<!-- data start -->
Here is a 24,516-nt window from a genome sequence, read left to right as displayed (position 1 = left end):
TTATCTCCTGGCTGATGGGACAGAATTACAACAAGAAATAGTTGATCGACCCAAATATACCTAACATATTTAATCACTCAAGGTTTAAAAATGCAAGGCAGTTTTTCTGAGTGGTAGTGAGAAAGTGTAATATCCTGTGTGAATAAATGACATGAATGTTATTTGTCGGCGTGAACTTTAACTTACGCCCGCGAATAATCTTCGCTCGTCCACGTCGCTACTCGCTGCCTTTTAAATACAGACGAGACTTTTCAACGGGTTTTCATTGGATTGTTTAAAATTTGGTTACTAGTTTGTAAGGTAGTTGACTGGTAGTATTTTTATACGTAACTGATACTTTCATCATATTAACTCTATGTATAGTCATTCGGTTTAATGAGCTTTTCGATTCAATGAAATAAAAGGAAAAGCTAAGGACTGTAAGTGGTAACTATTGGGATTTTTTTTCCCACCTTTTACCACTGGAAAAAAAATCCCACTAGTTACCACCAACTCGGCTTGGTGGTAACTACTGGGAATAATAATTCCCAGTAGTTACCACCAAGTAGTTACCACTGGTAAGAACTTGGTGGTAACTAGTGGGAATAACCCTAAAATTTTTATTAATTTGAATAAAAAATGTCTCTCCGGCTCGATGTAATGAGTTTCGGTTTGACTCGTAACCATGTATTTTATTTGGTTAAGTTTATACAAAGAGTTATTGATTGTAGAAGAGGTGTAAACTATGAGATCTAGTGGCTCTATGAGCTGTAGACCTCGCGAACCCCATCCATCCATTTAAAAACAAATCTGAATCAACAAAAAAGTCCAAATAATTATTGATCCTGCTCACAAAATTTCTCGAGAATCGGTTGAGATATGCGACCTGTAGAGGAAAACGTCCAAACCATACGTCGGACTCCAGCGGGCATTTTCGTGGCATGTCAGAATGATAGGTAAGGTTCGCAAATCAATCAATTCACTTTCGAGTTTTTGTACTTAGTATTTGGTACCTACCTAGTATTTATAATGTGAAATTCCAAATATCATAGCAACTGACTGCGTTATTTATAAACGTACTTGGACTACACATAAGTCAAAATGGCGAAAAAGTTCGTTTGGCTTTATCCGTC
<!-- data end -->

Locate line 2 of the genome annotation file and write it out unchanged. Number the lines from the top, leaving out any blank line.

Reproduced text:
TTATCTCCTGGCTGATGGGACAGAATTACAACAAGAAATAGTTGATCGACCCAAATATACCTAACATATTTAATCACTCAAGGTTTAAAAATGCAAGGCAGTTTTTCTGAGTGGTAGTGAGAAAGTGTAATATCCTGTGTGAATAAATGACATGAATGTTATTTGTCGGCGTGAACTTTAACTTACGCCCGCGAATAATCTTCGCTCGTCCACGTCGCTACTCGCTGCCTTTTAAATACAGACGAGACTTTTCAACGGGTTTTCATTGGATTGTTTAAAATTTGGTTACTAGTTTGTAAGGTAGTTGACTGGTAGTATTTTTATACGTAACTGATACTTTCATCATATTAACTCTATGTATAGTCATTCGGTTTAATGAGCTTTTCGATTCAATGAAATAAAAGGAAAAGCTAAGGACTGTAAGTGGTAACTATTGGGATTTTTTTTCCCACCTTTTACCACTGGAAAAAAAATCCCACTAGTTACCACCAACTCGGCTTGGTGGTAACTACTGGGAATAATAATTCCCAGTAGTTACCACCAAGTAGTTACCACTGGTAAGAACTTGGTGGTAACTAGTGGGAATAACCCTAAAATTTTTATTAATTTGAATAAAAAATGTCTCTCCGGCTCGATGTAATGAGTTTCGGTTTGACTCGTAACCATGTATTTTATTTGGTTAAGTTTATACAAAGAGTTATTGATTGTAGAAGAGGTGTAAACTATGAGATCTAGTGGCTCTATGAGCTGTAGACCTCGCGAACCCCATCCATCCATTTAAAAACAAATCTGAATCAACAAAAAAGTCCAAATAATTATTGATCCTGCTCACAAAATTTCTCGAGAATCGGTTGAGATATGCGACCTGTAGAGGAAAACGTCCAAACCATACGTCGGACTCCAGCGGGCATTTTCGTGGCATGTCAGAATGATAGGTAAGGTTCGCAAATCAATCAATTCACTTTCGAGTTTTTGTACTTAGTATTTGGTACCTACCTAGTATTTATAATGTGAAATTCCAAATATCATAGCAACTGACTGCGTTATTTATAAACGTACTTGGACTACACATAAGTCAAAATGGCGAAAAAGTTCGTTTGGCTTTATCCGTC